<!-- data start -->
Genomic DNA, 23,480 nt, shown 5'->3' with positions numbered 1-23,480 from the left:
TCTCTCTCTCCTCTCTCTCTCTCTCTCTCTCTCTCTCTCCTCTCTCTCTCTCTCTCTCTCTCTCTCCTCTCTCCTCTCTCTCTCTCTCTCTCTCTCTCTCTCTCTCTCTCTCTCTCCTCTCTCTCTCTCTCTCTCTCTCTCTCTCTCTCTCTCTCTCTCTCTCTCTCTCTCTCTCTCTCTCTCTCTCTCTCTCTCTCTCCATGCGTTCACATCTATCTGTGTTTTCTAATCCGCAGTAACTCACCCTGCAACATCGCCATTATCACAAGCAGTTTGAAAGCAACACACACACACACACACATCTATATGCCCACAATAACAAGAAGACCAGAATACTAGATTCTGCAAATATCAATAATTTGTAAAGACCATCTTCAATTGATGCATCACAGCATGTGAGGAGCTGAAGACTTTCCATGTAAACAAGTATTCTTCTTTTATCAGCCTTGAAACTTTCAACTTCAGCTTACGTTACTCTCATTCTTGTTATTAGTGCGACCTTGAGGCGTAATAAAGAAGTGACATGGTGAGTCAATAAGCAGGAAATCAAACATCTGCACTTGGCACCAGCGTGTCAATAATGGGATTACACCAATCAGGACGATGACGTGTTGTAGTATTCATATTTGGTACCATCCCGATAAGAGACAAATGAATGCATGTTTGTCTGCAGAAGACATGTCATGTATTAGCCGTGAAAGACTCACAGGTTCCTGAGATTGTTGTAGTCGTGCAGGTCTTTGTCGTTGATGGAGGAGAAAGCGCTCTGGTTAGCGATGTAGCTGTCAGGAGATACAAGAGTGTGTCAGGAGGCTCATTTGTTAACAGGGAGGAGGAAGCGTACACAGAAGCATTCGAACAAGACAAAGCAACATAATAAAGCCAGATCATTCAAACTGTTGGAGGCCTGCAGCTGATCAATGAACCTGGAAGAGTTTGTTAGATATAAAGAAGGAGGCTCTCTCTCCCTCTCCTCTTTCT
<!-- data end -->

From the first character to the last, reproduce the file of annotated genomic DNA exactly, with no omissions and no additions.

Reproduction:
Genomic DNA, 23,480 nt, shown 5'->3' with positions numbered 1-23,480 from the left:
TCTCTCTCTCCTCTCTCTCTCTCTCTCTCTCTCTCTCTCCTCTCTCTCTCTCTCTCTCTCTCTCTCCTCTCTCCTCTCTCTCTCTCTCTCTCTCTCTCTCTCTCTCTCTCTCTCTCCTCTCTCTCTCTCTCTCTCTCTCTCTCTCTCTCTCTCTCTCTCTCTCTCTCTCTCTCTCTCTCTCTCTCTCTCTCTCTCTCTCCATGCGTTCACATCTATCTGTGTTTTCTAATCCGCAGTAACTCACCCTGCAACATCGCCATTATCACAAGCAGTTTGAAAGCAACACACACACACACACACATCTATATGCCCACAATAACAAGAAGACCAGAATACTAGATTCTGCAAATATCAATAATTTGTAAAGACCATCTTCAATTGATGCATCACAGCATGTGAGGAGCTGAAGACTTTCCATGTAAACAAGTATTCTTCTTTTATCAGCCTTGAAACTTTCAACTTCAGCTTACGTTACTCTCATTCTTGTTATTAGTGCGACCTTGAGGCGTAATAAAGAAGTGACATGGTGAGTCAATAAGCAGGAAATCAAACATCTGCACTTGGCACCAGCGTGTCAATAATGGGATTACACCAATCAGGACGATGACGTGTTGTAGTATTCATATTTGGTACCATCCCGATAAGAGACAAATGAATGCATGTTTGTCTGCAGAAGACATGTCATGTATTAGCCGTGAAAGACTCACAGGTTCCTGAGATTGTTGTAGTCGTGCAGGTCTTTGTCGTTGATGGAGGAGAAAGCGCTCTGGTTAGCGATGTAGCTGTCAGGAGATACAAGAGTGTGTCAGGAGGCTCATTTGTTAACAGGGAGGAGGAAGCGTACACAGAAGCATTCGAACAAGACAAAGCAACATAATAAAGCCAGATCATTCAAACTGTTGGAGGCCTGCAGCTGATCAATGAACCTGGAAGAGTTTGTTAGATATAAAGAAGGAGGCTCTCTCTCCCTCTCCTCTTTCT